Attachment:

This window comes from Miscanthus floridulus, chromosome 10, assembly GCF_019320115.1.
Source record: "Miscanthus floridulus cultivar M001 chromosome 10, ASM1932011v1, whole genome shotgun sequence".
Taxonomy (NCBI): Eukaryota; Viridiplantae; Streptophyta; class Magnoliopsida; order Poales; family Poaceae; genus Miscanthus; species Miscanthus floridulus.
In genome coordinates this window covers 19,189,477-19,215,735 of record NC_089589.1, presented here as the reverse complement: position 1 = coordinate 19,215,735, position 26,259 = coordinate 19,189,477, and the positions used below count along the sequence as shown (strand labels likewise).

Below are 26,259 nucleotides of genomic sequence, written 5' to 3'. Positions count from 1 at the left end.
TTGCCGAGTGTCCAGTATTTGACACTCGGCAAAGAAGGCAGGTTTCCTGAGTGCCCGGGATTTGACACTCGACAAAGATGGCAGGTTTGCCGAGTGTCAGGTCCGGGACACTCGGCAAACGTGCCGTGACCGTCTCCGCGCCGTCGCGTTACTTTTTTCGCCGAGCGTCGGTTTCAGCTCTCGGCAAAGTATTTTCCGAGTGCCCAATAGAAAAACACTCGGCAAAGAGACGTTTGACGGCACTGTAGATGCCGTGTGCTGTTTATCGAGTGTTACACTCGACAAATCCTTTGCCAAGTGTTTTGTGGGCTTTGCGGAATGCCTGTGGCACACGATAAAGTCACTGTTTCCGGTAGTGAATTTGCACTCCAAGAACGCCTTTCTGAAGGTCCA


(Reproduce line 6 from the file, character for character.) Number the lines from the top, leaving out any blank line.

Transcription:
TTGCCGAGTGTCCAGTATTTGACACTCGGCAAAGAAGGCAGGTTTCCTGAGTGCCCGGGATTTGACACTCGACAAAGATGGCAGGTTTGCCGAGTGTCAGGTCCGGGACACTCGGCAAACGTGCCGTGACCGTCTCCGCGCCGTCGCGTTACTTTTTTCGCCGAGCGTCGGTTTCAGCTCTCGGCAAAGTATTTTCCGAGTGCCCAATAGAAAAACACTCGGCAAAGAGACGTTTGACGGCACTGTAGATGCCGTGTGCTGTTTATCGAGTGTTACACTCGACAAATCCTTTGCCAAGTGTTTTGTGGGCTTTGCGGAATGCCTGTGGCACACGATAAAGTCACTGTTTCCGGTAGTGAATTTGCACTCCAAGAACGCCTTTCTGAAGGTCCA